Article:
It is also, of course, a great reminder that it would behoove us all to eat a good meal tonight–a home-cooked one, ideally without any processed food and with the entire family sitting around the table.

Come to the table!

A number of years ago Dan Kindlon, an educational psychologist, author and former faculty member at Harvard University, wrote a book entitled Too Much Of A Good Thing. Among other value insights, Kindlon explains in the book that his research indicated that one of the most influential differences between students who excelled in school and citizenship and those who misbehaved and struggled academically is that the families of the exceptional students regularly ate dinner together. Interesting that the fundamental ingredient of raising exceptional children might be something so simple, isn’t it?

Earlier this month HealthDay News posted an article reporting on a University of Minnesota study on family meals. Researches found that “positive, calm and friendly family meals might help a child avoid becoming overweight or obese.” It has been recognized for a while that regular family meals can reduce the risk of childhood obesity, so researchers decided to find out why, and to determine “whether some family meals might have a more positive effect than others.”

Their findings indicate that “Normal-weight children were more likely to have family meals during which parents offered encouraging statements and everyone seemed to enjoy each other’s company,” while obesity was connected to negativity at meal times. Healthy children also eat together with their family at focused meal settings more regularly than obese children. The study found that “30 percent of meals for overweight kids occurred in the family room, compared to 17 percent for healthy-weight children. On the other hand, 80 percent of the meals of healthy-weight kids occurred in the kitchen, compared with 55 percent for overweight children.” In other words, the actual act of eating has some merit, but the activity, behavior and conversation that accompanies the meal are significantly more important. When a family eats in the family room, for example, they are far more likely to be watching television while they eat, which means they are unlikely to be talking to each other or checking on how each other’s day went. Eating the family room to watch a movie or a favorite show can be fun, but if it becomes the routine it will diminish the health value associated with eating together.

Eating together does not need to be an elaborate production, either. While I would suggest that sitting down at the table together is valuable, it matters little whether you’re dining on fine china or paper plates. It also matters very little what you are eating (within reason, of course) or how long you spend eating it. The average length of a family meal for healthy-weight children was only 18.2 minutes. Jerica Berge, a psychologist at the University of Minnesota, said, “When we looked at the logistics around the family meals, they are more doable than most people think. They don’t have to be that long to have a positive effect, and they can be any time of the day — breakfast, lunch or dinner.”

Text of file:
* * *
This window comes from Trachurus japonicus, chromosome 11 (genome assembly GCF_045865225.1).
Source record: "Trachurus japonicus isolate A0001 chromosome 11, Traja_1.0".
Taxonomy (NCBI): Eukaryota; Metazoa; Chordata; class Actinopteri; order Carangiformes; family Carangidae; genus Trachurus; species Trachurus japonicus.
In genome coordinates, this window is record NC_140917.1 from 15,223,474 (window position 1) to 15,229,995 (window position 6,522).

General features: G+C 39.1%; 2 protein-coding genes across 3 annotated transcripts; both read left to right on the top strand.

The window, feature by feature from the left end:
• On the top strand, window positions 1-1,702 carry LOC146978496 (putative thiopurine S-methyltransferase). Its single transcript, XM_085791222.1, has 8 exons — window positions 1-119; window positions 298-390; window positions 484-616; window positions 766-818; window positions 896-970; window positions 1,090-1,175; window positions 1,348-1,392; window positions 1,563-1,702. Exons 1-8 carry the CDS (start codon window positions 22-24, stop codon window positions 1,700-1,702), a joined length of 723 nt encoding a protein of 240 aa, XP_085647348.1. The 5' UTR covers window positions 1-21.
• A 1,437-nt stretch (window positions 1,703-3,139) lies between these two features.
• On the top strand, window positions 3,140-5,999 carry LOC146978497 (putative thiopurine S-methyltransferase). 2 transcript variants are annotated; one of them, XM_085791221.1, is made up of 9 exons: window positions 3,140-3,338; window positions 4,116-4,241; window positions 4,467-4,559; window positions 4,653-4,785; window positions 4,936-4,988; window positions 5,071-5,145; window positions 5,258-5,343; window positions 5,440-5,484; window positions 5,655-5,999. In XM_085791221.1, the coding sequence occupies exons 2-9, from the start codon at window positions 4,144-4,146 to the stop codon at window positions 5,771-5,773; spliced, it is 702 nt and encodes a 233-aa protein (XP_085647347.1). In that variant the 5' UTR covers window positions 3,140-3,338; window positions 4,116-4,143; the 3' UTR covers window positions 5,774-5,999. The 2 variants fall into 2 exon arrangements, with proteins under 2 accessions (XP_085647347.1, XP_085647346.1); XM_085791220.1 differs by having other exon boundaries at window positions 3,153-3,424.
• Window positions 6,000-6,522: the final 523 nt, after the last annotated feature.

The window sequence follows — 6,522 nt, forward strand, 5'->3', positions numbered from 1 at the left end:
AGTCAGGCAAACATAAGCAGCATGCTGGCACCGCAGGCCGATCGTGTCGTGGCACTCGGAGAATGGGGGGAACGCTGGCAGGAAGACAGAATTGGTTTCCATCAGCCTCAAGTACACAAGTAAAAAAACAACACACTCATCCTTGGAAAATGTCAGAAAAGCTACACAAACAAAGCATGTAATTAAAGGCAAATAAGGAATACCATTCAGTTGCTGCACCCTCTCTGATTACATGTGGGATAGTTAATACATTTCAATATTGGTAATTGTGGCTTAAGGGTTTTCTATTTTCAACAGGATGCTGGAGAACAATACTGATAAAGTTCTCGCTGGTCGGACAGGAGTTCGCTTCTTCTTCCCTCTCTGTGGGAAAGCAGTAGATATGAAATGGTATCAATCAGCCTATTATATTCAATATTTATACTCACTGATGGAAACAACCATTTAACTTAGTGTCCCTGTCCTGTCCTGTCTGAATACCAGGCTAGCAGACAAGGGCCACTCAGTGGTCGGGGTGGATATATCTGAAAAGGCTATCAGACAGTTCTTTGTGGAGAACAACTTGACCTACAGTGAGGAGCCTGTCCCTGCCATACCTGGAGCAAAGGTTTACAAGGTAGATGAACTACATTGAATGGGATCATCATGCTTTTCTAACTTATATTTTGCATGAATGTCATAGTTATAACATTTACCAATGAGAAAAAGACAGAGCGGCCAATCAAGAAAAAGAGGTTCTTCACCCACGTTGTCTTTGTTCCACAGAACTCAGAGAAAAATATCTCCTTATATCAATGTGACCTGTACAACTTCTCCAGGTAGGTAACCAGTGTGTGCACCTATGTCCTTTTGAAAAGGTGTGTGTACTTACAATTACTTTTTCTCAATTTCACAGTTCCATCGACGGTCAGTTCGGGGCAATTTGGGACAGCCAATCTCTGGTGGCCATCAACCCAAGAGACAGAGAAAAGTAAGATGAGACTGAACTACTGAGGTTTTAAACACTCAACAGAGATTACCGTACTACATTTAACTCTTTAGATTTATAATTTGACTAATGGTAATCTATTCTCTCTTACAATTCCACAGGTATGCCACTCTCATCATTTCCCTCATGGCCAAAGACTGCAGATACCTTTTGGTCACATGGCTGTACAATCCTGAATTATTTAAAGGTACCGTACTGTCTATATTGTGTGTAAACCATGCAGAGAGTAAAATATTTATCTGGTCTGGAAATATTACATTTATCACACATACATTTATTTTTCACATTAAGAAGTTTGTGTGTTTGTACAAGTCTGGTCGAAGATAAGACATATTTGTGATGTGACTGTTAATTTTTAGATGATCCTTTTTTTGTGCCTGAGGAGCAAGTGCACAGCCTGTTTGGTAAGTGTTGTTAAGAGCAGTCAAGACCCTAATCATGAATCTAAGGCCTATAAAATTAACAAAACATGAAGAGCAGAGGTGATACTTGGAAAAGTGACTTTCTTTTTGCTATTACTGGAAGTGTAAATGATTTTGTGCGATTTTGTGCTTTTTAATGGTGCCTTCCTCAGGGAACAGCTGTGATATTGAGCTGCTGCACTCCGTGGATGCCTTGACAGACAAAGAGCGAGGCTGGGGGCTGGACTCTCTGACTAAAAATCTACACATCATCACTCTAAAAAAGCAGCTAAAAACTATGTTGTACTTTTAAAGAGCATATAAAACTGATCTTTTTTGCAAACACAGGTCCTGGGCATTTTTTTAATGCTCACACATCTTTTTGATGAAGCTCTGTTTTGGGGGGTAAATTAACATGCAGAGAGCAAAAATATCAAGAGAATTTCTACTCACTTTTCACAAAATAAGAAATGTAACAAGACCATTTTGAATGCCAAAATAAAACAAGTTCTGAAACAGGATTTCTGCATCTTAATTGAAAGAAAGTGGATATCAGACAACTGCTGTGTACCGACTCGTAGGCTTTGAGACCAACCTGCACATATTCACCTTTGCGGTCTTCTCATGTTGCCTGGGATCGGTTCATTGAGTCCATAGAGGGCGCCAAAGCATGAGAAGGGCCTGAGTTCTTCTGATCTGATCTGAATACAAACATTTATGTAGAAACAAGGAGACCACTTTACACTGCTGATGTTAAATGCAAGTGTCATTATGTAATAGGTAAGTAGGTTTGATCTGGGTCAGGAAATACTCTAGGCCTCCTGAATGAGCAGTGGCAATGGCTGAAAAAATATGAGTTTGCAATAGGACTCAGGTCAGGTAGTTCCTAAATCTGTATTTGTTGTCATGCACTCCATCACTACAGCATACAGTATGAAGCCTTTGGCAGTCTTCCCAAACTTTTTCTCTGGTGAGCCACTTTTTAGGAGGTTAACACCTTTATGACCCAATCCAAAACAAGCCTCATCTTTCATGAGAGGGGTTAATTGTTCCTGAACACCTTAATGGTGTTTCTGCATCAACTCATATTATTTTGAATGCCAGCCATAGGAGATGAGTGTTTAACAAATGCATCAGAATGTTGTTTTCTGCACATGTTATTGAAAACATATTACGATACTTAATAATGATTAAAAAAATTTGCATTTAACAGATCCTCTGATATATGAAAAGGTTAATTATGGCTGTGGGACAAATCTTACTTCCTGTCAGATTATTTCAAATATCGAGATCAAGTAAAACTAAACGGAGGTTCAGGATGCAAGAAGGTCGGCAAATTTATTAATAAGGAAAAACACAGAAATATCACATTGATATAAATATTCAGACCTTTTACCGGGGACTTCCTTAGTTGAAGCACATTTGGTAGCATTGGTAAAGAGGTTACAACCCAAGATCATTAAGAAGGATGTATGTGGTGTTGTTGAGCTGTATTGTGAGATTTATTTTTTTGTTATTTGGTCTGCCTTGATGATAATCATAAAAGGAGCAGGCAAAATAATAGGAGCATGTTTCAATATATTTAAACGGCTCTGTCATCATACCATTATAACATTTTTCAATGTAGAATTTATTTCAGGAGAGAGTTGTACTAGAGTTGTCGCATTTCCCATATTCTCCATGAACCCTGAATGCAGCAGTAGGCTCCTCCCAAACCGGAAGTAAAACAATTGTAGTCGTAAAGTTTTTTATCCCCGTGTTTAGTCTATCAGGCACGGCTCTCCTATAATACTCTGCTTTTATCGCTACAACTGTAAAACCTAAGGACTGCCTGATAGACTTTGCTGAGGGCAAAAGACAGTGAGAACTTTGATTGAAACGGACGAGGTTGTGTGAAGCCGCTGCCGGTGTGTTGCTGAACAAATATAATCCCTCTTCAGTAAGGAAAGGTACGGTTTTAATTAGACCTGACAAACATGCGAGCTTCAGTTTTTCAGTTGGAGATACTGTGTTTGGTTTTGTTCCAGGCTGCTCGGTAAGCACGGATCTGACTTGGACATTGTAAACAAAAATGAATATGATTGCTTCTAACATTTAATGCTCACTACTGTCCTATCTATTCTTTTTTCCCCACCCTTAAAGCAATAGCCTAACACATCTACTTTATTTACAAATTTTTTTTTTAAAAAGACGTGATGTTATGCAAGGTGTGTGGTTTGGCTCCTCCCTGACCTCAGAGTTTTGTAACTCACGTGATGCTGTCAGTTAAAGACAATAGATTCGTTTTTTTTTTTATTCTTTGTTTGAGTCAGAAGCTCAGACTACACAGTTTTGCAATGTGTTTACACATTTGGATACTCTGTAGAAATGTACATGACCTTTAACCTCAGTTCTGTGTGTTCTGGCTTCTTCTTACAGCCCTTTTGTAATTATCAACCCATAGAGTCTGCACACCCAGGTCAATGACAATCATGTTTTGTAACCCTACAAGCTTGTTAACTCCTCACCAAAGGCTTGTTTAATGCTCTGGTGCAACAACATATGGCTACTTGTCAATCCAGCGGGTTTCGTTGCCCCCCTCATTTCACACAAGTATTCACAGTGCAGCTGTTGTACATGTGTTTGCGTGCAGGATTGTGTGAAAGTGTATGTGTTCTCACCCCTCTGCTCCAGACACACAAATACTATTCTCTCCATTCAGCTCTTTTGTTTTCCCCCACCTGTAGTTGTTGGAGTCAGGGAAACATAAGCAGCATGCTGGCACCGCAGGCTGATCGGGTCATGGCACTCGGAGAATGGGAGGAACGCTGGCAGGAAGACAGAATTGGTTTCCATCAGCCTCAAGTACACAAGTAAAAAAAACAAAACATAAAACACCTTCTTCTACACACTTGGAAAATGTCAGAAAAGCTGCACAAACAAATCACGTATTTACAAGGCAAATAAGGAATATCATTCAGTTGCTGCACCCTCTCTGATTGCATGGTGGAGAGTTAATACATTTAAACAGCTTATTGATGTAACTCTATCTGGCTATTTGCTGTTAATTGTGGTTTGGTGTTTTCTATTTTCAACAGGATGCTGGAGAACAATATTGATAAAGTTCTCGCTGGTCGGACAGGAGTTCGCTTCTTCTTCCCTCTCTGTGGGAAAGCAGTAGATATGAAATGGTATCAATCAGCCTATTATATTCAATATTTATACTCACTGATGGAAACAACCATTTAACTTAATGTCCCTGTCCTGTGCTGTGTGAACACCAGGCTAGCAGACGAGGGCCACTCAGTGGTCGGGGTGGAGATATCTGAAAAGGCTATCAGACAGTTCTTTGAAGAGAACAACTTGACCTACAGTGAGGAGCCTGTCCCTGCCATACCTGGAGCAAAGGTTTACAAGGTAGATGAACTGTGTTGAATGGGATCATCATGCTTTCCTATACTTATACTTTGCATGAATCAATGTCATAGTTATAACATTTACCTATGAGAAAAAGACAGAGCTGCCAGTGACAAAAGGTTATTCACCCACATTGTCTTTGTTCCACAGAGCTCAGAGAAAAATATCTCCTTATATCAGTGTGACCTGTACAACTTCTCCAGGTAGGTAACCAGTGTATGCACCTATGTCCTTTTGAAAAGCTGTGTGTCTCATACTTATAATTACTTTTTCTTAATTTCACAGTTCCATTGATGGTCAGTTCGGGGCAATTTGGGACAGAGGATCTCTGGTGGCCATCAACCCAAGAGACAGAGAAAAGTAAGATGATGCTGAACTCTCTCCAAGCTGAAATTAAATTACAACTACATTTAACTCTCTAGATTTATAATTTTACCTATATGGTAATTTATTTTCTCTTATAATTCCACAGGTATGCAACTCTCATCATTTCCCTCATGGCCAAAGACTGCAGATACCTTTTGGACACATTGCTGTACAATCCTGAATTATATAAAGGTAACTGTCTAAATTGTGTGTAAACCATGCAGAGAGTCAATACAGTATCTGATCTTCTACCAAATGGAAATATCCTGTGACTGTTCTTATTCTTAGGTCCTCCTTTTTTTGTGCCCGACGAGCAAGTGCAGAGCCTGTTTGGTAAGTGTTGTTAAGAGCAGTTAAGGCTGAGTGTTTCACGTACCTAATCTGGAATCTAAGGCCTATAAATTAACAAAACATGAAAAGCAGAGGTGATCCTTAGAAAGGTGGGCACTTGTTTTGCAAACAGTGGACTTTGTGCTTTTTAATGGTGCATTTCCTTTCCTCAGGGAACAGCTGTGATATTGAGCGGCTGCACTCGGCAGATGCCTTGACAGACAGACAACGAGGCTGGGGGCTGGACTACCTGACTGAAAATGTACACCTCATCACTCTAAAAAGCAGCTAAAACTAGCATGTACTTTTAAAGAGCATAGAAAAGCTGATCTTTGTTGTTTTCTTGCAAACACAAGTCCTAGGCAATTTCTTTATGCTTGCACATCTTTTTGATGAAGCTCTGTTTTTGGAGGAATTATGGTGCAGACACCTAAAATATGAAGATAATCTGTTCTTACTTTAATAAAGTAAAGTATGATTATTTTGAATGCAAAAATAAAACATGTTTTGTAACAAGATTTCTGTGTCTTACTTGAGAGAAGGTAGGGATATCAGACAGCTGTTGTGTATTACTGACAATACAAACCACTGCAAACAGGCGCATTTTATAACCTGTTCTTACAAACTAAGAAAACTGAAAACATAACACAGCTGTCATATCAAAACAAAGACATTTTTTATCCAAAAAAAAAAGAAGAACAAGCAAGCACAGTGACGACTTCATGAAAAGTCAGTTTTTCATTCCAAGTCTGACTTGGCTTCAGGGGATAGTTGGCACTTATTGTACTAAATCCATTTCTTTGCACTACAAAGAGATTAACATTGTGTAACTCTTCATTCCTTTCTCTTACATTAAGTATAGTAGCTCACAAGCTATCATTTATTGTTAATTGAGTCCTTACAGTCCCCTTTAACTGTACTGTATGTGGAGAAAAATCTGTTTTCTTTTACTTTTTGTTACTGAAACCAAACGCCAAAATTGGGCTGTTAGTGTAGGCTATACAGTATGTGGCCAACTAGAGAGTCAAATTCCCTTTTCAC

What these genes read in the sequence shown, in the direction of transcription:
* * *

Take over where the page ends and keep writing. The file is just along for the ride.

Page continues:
The connections between well-behaved and highly accomplished children (identified by Kindlon), healthy children (identified in the U of M study) and family dining are similar. Said Berge, family dining “gives the kid a sense of security in the world, and the sense that the kid can regulate their lives.” Children who are secure are certainly going to be more likely to succeed in school and to be meaningful, productive members of their community. Parents eating with their children can also serve as role models for healthy eating, including proper portions and proper diet (not to mention proper manners).

The presence of a “screen” during dining–whether television, cell phone, computer or video game–did not impact the health of the children in the study. In fact, approximately 60% of families of both overweight and healthy weight children had a screen on during meal times. I would suggest that eliminating the screen during most meals would add even more to the value of family meals but that is purely my opinion; I have no scientific evidence to support it. While the presence of a screen seemed not to matter, though, the study found that the presence of something else did matter–a second parent. The healthy-weight children were more likely to have both parents present at mealtime. “It could be helping keep the chaos under control, or it could be extra modeling, but it did make a difference,” Berge said. Both are possible–even probable. Probably, however, it made a difference because when two parents are present the security and stability in the home is usually increased.

“One has to ponder, if a mother and father have the intention of having a family meal, you can almost say the next idea of that is they are going to be better parents in general,” said Melinda Sothern, chair of health promotion at the Louisiana State University School of Public Health. “It’s much easier to drive through a fast-food window, or place the children in front of the TV with a frozen meal.” In other words, family meals are indicative of good parenting in general, which is why there is an association between family mealtimes and healthy, successful children. I am not suggesting that good parents never miss a family meal, never let the family eat in the family room and never eat at McDonald’s. But I am suggesting that what may seem like little things matter when it comes to parenting our children. So make the effort, and take the time, to eat meals together, as a family, at the table. Our children are worth it.